Prohibition (acylic on canvas) 36" x 24"
Prohibition in the United States was a nationwide constitutional ban on the sale. production, importation, and transportation of alcoholic beverages. It remained in place from 1920 to 1933, after which it was repealed by ratification of the 21st Amendment.

During the 19th century, alcoholism, drug abuse gambling addiction and other social ills led to activism to cure the perceived problems in society.The"dry" crusaders, a movement led by rural Protestants and social progressives believed that by banning the ability to purchase alcohol, people (mostly men) would become more socially responsible. The movement did, in fact, reduce alcohol consumption a socialize a significant proportion of the population in temperate habits, but it also created unintended consequences such as the growth of urban crime organizations.Support for prohibition grew less each year it was enacted and much needed tax revenues were lost when most needed following the Great Depression that began in 1929.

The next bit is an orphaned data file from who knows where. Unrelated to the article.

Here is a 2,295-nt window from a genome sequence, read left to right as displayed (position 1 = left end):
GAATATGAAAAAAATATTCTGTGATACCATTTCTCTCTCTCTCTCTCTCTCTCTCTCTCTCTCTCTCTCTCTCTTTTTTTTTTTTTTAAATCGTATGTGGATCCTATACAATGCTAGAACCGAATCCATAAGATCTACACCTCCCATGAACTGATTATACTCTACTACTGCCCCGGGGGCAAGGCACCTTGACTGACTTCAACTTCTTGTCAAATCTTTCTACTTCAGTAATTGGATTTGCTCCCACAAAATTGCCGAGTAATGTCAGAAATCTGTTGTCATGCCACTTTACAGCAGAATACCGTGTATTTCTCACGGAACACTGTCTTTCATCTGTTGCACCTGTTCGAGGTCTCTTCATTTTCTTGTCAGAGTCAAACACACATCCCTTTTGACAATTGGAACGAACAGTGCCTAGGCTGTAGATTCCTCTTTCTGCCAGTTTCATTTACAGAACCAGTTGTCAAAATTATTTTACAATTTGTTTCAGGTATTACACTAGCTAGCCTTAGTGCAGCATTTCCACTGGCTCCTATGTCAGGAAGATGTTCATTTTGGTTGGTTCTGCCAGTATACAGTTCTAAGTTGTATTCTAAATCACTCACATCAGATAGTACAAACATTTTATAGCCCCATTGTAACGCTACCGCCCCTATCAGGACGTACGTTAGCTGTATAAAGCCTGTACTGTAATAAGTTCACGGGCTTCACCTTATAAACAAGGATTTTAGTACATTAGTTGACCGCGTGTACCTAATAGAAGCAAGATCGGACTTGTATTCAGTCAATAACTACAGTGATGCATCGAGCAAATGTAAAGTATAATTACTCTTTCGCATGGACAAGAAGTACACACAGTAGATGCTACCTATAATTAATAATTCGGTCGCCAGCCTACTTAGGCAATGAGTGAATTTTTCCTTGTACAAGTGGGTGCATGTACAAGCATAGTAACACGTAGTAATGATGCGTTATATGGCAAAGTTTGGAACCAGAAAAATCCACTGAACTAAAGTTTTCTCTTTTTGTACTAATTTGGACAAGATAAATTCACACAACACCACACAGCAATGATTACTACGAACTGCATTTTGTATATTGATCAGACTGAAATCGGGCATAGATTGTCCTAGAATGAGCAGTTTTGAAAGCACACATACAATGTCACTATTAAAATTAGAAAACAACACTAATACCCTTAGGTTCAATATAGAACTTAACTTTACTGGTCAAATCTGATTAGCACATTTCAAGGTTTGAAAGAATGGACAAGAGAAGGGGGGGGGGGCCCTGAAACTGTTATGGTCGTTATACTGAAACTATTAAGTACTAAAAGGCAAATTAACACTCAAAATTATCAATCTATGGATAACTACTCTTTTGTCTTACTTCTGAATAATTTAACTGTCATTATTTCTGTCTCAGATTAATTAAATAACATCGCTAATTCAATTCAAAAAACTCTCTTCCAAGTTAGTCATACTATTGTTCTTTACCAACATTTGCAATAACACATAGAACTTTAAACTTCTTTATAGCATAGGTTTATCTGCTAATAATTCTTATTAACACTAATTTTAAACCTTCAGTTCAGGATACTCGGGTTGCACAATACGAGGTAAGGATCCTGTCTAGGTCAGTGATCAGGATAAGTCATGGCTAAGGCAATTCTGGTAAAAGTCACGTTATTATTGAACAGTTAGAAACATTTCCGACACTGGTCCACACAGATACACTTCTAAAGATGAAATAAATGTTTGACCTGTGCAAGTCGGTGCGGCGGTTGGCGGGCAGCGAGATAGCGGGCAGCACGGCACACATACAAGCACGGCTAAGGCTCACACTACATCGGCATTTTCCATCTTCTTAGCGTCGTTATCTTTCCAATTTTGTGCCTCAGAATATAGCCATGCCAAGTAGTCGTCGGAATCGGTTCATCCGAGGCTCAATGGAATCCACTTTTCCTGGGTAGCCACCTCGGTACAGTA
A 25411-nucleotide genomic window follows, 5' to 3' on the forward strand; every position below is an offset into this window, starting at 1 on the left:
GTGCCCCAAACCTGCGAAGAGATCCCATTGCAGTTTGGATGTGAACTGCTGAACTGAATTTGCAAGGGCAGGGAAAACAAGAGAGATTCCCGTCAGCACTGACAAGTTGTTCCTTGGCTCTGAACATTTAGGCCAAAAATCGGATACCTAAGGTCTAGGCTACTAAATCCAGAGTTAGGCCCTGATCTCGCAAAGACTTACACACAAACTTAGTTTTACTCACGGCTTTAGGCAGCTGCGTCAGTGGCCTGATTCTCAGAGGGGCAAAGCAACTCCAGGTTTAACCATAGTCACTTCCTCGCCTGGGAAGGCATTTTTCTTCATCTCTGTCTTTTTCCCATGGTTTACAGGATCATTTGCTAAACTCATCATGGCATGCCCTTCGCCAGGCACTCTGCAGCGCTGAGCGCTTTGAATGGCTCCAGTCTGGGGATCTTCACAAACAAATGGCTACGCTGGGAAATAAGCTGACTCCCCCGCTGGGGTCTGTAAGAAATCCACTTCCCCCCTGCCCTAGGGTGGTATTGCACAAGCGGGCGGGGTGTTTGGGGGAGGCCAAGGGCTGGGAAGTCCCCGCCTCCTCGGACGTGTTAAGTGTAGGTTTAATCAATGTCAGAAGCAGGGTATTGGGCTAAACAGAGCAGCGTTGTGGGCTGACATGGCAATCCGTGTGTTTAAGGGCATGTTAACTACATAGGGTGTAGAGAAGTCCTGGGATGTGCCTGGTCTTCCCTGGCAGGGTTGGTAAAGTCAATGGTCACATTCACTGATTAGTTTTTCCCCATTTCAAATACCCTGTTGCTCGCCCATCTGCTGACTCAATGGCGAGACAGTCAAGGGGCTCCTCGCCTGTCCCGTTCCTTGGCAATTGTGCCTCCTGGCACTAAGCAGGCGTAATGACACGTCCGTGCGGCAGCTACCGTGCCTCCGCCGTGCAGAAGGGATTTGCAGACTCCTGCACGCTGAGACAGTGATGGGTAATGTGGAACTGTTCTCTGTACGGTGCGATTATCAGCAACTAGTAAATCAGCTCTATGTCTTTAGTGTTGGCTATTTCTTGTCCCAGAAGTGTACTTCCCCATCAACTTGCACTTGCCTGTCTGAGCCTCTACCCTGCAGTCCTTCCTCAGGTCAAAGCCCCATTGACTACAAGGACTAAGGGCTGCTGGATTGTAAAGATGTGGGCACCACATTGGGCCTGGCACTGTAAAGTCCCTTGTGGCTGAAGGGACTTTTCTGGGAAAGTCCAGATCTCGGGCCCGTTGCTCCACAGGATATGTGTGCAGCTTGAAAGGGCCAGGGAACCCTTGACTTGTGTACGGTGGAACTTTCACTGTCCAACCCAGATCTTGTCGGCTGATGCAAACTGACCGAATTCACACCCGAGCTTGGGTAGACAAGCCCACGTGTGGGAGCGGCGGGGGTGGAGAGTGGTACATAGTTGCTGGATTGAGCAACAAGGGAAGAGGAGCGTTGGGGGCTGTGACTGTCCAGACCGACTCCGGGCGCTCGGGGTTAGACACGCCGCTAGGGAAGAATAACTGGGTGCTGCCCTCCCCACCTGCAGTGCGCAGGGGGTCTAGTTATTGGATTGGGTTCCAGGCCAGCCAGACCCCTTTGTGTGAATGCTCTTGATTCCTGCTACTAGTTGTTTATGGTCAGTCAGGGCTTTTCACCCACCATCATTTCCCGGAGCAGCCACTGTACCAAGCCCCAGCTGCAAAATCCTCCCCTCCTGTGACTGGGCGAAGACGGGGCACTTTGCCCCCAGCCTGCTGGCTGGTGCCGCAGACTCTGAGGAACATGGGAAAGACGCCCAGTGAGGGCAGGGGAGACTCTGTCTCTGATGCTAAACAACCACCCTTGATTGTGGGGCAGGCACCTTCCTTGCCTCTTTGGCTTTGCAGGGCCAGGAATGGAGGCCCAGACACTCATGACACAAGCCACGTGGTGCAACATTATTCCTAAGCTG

In recent times, the ban on marihuana has faced a similar conflict, between those who think its use leads to drug addiction and use of more dangerous drugs, and those who believe it does less harm than alcohol and provides relief of symptoms resulting from many physical and mental afflictions.